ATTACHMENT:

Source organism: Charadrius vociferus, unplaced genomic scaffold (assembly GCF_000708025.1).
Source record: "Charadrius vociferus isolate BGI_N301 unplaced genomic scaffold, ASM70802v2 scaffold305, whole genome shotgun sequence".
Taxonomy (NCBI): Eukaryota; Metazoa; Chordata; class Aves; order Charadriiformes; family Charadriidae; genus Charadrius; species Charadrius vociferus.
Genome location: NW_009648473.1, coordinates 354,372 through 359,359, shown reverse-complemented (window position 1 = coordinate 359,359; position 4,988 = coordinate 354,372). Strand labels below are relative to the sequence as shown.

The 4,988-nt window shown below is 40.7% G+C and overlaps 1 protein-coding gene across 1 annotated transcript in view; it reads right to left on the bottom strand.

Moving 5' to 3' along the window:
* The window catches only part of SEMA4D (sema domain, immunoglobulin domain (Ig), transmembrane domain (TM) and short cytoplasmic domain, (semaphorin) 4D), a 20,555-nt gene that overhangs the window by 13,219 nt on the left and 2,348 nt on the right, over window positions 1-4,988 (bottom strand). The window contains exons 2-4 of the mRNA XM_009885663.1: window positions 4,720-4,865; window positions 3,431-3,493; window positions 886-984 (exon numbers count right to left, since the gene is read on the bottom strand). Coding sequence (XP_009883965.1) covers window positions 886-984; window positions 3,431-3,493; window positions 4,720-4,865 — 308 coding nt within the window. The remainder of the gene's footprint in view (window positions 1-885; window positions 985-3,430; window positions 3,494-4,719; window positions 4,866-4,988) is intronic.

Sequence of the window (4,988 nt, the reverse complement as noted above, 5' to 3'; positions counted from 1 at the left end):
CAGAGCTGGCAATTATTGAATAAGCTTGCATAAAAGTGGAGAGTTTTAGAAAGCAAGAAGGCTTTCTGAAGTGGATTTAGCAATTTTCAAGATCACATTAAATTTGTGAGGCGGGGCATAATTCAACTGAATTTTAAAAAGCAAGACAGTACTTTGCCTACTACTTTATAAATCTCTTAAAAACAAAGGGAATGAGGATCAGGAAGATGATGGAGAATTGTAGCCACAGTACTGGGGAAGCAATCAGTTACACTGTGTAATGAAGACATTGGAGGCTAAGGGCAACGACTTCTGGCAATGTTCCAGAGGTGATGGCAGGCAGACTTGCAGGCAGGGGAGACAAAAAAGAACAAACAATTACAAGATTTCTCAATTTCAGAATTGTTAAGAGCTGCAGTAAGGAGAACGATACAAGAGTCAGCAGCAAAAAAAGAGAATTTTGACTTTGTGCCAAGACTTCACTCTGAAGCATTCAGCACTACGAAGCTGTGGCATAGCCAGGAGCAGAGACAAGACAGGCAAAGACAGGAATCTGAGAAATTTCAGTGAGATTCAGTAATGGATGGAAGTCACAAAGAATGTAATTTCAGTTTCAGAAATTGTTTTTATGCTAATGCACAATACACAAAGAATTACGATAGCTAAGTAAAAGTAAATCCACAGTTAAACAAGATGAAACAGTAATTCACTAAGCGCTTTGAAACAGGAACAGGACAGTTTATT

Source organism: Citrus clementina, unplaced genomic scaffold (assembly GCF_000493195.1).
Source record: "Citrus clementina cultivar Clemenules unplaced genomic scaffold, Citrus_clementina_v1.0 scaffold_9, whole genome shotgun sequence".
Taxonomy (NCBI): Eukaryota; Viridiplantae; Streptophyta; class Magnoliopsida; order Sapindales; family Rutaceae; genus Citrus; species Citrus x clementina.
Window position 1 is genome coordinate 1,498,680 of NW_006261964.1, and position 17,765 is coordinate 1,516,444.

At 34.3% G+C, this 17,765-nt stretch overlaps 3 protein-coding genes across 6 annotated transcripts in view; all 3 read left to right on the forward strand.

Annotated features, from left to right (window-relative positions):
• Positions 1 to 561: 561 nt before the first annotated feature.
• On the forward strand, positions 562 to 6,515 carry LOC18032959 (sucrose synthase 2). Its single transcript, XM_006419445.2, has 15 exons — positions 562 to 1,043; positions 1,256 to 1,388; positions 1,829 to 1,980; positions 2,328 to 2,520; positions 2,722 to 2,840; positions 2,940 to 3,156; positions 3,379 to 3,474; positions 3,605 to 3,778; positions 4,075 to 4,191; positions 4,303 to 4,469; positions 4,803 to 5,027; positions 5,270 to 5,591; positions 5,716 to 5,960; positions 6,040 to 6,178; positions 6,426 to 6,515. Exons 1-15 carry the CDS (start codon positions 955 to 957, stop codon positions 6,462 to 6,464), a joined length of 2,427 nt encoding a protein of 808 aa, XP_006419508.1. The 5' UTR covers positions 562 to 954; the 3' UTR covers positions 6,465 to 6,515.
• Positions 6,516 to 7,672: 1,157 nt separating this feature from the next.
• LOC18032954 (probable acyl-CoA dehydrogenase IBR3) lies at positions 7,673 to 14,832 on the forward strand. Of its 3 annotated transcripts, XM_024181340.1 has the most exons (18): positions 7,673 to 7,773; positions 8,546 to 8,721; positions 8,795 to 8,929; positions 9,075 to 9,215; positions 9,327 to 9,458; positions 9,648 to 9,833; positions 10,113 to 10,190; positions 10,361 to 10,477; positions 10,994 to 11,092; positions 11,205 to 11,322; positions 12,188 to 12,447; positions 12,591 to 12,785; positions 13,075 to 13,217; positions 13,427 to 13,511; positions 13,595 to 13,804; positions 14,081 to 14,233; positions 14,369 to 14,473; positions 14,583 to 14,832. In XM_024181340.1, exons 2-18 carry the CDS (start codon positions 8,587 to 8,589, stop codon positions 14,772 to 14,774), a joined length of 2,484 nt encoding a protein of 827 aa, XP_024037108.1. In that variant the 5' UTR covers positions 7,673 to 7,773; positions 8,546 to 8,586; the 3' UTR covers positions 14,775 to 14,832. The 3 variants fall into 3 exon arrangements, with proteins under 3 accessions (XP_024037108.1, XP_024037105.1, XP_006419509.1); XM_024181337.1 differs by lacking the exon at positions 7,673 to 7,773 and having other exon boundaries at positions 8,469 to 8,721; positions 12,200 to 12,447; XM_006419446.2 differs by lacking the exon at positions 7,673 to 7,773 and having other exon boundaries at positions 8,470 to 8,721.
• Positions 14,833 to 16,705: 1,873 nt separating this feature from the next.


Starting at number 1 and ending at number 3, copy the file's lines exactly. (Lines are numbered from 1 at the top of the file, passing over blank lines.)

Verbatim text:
Source organism: Charadrius vociferus, unplaced genomic scaffold (assembly GCF_000708025.1).
Source record: "Charadrius vociferus isolate BGI_N301 unplaced genomic scaffold, ASM70802v2 scaffold305, whole genome shotgun sequence".
Taxonomy (NCBI): Eukaryota; Metazoa; Chordata; class Aves; order Charadriiformes; family Charadriidae; genus Charadrius; species Charadrius vociferus.